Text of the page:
The idea of a locked composition does raise some other issues though; Overwatch has many hybrid characters who don’t fit into a specific role cleanly. Determining which character should fall into which role could be sticky. Should Soldier: 76 be a Support since he has a healing ability? Should Brigitte and Mei be Tanks since they can disrupt enemies and block damage? Maybe Roadhog and Zenyatta should be Damage characters since they can put out so much firepower. Locking roles would require uncomfortable questions to be asked.
Another proposal (and one I think might be much more viable) is the idea of allowing a pick/ban phase before a match starts. This would work something like hero selection in games like League of Legends or Rainbow Six Siege, with each team choosing their composition after protecting certain desired heroes and allowing the opposing team to ban their use of a certain character. The Dallas Fuel’s assistant coach Jayne has done some experimenting with this idea, and it seems to result in much more diverse compositions.
This would have to require some additional rules, of course. Bans would need to be applied to both teams, and this might require a deeper bench since not every player can play every character. Banning more than one character from a certain class would probably be a bad idea as well, especially since the Tank and Support classes have far fewer options than the Damage category. Teams might need to substitute players after the bans came through, instead of swapping between maps as they do currently.
The main reason this hasn’t been considered so far seems to be the comparatively limited hero pool found in Overwatch compared to games like League. As Overwatch’s roster expands, it’s more likely that this idea will be given serious consideration by the game’s developers. One other possibility is that a pick/ban system has the potential to make Overwatch even more inscrutable to casual viewers; FIFA and the NFL don’t allow teams a say in determining the opposing lineup due to a bad matchup.
Between a hammer and a hard place
The Overwatch League is worth at least $500 million, but it requires both a healthy playerbase and an educated viewership to remain sustainable. Watching OWL requires viewers to have a fairly deep understanding of the game, otherwise it looks an awful lot like a bunch of plastic toys bouncing off one another.
The team of “shoutcasters” who provide color commentary do their best to explain what’s happening during a given match, but it’s hard to explain in the moment nuances such as how the angle of Reinhardt’s shield determines whether McCree’s Flashbang will disorient him. To enjoy watching professional Overwatch, you pretty much have to have played Overwatch extensively.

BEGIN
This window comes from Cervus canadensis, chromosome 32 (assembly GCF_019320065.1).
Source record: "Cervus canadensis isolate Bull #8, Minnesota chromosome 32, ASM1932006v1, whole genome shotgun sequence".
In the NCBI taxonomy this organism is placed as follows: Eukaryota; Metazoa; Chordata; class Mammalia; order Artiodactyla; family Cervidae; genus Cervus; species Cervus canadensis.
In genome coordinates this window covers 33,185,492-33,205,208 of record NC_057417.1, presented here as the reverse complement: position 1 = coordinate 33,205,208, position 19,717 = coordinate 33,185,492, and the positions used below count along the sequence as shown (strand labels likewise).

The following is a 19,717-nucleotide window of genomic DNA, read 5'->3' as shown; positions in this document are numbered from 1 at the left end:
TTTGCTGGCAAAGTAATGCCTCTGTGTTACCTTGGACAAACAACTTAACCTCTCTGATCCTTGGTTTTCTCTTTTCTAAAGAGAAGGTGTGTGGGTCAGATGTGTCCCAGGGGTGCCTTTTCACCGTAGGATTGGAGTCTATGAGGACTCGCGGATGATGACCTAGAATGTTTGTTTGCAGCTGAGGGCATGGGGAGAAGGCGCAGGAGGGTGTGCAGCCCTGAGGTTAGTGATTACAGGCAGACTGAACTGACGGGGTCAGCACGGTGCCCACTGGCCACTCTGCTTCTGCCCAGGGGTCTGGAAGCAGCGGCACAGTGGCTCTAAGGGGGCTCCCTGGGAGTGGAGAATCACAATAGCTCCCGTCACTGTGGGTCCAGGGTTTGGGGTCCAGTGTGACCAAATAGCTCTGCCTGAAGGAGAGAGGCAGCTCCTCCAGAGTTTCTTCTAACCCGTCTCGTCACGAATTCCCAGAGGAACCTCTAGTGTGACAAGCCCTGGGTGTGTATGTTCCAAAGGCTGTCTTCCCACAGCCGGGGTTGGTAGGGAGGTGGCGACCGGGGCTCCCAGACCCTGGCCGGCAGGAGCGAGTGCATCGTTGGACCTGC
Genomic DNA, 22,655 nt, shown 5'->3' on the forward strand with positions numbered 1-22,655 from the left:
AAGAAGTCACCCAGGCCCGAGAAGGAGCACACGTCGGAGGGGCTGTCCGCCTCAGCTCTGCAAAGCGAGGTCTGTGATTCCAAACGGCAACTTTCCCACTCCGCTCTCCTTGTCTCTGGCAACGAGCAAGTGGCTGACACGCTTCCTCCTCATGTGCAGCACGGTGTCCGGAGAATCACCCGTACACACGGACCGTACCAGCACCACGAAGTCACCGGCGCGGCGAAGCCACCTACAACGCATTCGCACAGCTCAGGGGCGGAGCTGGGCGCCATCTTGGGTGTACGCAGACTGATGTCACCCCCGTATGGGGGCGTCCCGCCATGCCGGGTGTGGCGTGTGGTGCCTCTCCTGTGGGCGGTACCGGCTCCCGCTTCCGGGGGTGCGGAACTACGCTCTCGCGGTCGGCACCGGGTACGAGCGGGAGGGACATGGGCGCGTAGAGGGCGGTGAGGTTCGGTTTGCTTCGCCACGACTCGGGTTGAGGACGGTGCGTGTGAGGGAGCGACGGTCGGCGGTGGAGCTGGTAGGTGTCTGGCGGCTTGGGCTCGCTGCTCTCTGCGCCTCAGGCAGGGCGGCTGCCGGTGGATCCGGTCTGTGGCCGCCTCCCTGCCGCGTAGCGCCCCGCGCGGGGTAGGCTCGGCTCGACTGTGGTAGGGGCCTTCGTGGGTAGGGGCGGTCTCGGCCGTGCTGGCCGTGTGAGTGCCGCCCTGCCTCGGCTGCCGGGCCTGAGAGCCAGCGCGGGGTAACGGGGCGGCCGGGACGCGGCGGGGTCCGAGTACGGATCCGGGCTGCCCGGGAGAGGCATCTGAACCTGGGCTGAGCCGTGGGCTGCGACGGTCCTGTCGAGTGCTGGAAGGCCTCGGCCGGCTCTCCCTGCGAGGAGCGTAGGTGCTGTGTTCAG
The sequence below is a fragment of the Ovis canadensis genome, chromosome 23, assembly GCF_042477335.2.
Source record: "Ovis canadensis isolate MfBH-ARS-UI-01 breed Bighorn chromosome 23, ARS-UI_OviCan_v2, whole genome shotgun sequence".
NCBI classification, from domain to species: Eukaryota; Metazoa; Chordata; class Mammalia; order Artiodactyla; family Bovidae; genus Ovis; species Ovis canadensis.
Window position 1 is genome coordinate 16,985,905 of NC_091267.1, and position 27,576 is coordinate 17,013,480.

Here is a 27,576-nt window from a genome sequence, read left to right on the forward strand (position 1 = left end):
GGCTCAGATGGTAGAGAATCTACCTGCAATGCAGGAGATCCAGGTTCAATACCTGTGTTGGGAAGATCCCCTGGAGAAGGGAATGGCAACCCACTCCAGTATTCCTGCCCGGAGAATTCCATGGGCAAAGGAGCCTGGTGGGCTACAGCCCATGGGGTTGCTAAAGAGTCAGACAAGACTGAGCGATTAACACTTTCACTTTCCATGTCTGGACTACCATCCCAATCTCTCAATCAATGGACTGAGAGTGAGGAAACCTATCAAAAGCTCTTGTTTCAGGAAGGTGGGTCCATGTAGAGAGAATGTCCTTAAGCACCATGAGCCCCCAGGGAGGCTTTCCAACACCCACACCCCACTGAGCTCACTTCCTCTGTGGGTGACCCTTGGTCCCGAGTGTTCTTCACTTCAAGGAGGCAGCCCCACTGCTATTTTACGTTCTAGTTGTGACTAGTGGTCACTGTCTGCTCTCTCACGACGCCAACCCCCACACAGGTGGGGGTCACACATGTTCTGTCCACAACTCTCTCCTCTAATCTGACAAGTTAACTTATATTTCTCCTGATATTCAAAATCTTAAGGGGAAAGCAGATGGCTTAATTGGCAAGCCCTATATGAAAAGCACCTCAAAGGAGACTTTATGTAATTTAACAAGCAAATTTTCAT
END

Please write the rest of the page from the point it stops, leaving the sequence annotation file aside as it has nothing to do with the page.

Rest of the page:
What’s more, pro players tend to have fairly short careers in any sport, but it’s especially true in esports. Reaction times lengthen and senses dull as players age, and it’s not uncommon for players to retire in their mid-twenties. This means a professional league such as OWL will need a constant stream of new talent to replace players who retire.
OWL does a better job than most leagues of making sure its players are well-salaried for their skills. But for some players, the restrictions aren’t worth the compensation. Several popular players like Brandon “Seagull” Lamed, Felix “XQC” Lengyel and Daniel “Dafran” Francesca have all retired from the Overwatch league to focus on their personal brands (though in Lengyel’s case, the parting was accelerated by multiple behavior problems offstage).
Ironically, other content creators have noted that Overwatch isn’t worth streaming for them since Blizzard is already showcasing the best players in the world, four nights a week.
GOATS has hurt the Overwatch League, and the game as a whole by making Overwatch less fun to watch and to play. Without a healthy playerbase, it may become increasingly difficult to find players skilled enough to compete in OWL. It’s a long-term problem, but this threatens the lucrative advertising and sponsorship deals made with partners like Toyota, T-Mobile, and HP, as well as the broadcast deals made with ESPN, Disney XD, and Twitch.
For now, Overwatch still has plenty of players. But gamers are fickle, and every new game that comes out siphons attention away from Blizzard’s shooter. Last month it was Apex Legends, this month it may be Days Gone or Mortal Kombat 11.
And if Overwatch’s meta has another stale period, it’s not hard to imagine people uninstalling the game and watching something else when given the opportunity.
Time to Rally
In the year since Brigitte released, Blizzard has added three additional characters to Overwatch, and we can see here how the company is attempting to avoid the mistakes they made with Reinhardt’s squire. Wrecking Ball, Ashe, and Baptiste are all characters who have a harder edge on them, much more difficult to play than Brigitte. Players with mechanical skill are able to gain far greater value than those who lack this aptitude. All three look great in the hands of a pro, but each is quite difficult for casual players to master.
Overwatch in general has become steadily more difficult to play since it released, with easier-to-play characters like Mercy, Symmetra and Torbjörn reworked into more skill-based heroes. This is great for players with the proficiency to adapt to these reworked heroes’ playstyle, but raises the bar of entry for those who can’t. The recent debate about accessibility in games applies here as well; at what point do casual players decide the game isn’t for them anymore?
Balancing Overwatch seems to be a Sisyphean task, and it’s literally impossible to please everyone. But it seems that by tuning the game for the most elite of players, Blizzard risks alienating fans and endangering the premier esports league they’ve done so much to build up over the last couple of years.
I’m hopeful that the developers will be able to find a happy medium before it’s too late.